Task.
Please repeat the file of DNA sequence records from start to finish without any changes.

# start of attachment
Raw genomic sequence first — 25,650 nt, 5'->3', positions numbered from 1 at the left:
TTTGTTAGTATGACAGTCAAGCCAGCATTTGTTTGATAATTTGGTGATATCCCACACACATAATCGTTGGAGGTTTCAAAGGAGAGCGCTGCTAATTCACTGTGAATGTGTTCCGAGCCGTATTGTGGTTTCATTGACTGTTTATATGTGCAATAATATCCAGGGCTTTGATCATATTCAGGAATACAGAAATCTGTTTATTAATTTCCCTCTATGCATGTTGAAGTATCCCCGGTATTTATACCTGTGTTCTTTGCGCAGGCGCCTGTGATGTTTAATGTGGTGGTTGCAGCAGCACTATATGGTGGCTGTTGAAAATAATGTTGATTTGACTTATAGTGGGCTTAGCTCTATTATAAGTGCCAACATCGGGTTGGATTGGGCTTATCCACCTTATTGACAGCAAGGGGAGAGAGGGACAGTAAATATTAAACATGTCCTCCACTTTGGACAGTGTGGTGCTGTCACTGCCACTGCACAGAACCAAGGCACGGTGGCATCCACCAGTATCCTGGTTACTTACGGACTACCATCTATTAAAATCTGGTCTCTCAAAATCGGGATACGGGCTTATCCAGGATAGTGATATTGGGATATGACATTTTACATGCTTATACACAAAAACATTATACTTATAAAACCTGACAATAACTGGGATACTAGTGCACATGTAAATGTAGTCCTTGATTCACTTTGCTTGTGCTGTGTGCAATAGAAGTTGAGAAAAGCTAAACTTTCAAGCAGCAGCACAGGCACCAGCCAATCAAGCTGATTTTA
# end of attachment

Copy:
Raw genomic sequence first — 25,650 nt, 5'->3', positions numbered from 1 at the left:
TTTGTTAGTATGACAGTCAAGCCAGCATTTGTTTGATAATTTGGTGATATCCCACACACATAATCGTTGGAGGTTTCAAAGGAGAGCGCTGCTAATTCACTGTGAATGTGTTCCGAGCCGTATTGTGGTTTCATTGACTGTTTATATGTGCAATAATATCCAGGGCTTTGATCATATTCAGGAATACAGAAATCTGTTTATTAATTTCCCTCTATGCATGTTGAAGTATCCCCGGTATTTATACCTGTGTTCTTTGCGCAGGCGCCTGTGATGTTTAATGTGGTGGTTGCAGCAGCACTATATGGTGGCTGTTGAAAATAATGTTGATTTGACTTATAGTGGGCTTAGCTCTATTATAAGTGCCAACATCGGGTTGGATTGGGCTTATCCACCTTATTGACAGCAAGGGGAGAGAGGGACAGTAAATATTAAACATGTCCTCCACTTTGGACAGTGTGGTGCTGTCACTGCCACTGCACAGAACCAAGGCACGGTGGCATCCACCAGTATCCTGGTTACTTACGGACTACCATCTATTAAAATCTGGTCTCTCAAAATCGGGATACGGGCTTATCCAGGATAGTGATATTGGGATATGACATTTTACATGCTTATACACAAAAACATTATACTTATAAAACCTGACAATAACTGGGATACTAGTGCACATGTAAATGTAGTCCTTGATTCACTTTGCTTGTGCTGTGTGCAATAGAAGTTGAGAAAAGCTAAACTTTCAAGCAGCAGCACAGGCACCAGCCAATCAAGCTGATTTTA